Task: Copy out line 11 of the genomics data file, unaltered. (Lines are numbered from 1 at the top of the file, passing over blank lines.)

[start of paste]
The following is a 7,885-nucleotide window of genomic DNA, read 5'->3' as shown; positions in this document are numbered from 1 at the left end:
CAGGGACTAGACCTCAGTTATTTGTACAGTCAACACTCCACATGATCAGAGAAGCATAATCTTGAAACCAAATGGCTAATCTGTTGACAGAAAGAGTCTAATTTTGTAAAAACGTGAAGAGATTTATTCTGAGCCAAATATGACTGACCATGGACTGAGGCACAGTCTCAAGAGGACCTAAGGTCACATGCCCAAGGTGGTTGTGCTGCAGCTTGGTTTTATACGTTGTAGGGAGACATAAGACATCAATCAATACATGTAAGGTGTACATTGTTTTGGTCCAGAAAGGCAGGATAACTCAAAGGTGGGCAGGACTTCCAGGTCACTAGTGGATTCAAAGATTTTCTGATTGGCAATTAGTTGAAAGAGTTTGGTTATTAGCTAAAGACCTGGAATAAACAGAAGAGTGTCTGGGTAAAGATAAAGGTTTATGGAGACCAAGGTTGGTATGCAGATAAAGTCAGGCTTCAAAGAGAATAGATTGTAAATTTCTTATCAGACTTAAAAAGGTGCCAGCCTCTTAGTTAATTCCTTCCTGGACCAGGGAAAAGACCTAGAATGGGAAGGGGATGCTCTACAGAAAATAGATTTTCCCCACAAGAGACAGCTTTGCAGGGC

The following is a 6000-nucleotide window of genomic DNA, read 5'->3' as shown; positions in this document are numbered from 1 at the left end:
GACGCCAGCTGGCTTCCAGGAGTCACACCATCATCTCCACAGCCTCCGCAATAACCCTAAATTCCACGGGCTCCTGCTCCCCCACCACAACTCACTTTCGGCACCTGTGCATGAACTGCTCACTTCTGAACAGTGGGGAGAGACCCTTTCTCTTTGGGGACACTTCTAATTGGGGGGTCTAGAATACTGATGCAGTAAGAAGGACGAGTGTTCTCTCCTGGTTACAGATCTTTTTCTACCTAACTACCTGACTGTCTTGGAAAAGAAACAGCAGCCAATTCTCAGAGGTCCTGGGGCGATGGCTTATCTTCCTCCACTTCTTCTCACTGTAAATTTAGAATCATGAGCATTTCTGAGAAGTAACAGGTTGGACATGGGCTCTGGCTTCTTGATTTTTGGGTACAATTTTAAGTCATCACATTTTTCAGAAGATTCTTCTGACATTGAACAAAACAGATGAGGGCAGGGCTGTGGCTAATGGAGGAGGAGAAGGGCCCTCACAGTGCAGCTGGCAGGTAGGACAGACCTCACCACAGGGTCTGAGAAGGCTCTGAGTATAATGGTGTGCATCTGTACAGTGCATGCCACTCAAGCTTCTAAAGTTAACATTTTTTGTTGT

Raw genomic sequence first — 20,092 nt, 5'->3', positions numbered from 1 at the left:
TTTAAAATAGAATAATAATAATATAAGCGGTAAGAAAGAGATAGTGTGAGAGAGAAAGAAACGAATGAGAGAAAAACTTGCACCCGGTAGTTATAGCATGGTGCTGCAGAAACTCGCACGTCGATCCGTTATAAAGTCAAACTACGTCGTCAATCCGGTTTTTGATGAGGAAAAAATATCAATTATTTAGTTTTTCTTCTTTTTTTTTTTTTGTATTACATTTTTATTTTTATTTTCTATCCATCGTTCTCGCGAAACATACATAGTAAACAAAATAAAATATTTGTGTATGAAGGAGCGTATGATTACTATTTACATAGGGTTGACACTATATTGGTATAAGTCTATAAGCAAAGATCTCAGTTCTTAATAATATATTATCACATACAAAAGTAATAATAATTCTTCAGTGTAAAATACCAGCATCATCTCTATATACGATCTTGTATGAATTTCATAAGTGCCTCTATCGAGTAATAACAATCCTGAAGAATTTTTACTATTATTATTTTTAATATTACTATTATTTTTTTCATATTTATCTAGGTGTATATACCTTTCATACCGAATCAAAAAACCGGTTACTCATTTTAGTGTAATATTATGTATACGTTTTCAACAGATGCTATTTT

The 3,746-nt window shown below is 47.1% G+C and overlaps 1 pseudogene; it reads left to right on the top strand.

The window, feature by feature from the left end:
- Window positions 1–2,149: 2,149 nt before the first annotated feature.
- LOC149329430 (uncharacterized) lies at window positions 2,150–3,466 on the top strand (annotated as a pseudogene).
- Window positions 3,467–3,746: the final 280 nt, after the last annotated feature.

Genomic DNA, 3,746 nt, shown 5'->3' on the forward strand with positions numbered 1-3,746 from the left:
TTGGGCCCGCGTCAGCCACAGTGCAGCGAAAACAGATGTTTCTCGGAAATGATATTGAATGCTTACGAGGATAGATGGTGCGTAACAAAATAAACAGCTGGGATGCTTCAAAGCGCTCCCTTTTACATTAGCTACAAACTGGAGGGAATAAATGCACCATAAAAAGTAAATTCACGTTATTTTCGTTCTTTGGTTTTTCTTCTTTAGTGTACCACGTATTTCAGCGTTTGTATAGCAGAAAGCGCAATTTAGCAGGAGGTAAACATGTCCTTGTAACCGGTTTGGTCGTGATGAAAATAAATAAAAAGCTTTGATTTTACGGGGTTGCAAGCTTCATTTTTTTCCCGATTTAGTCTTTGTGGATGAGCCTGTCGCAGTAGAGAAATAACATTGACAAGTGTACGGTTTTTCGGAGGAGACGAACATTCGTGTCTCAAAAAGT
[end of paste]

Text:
- Window positions 3,467–3,746: the final 280 nt, after the last annotated feature.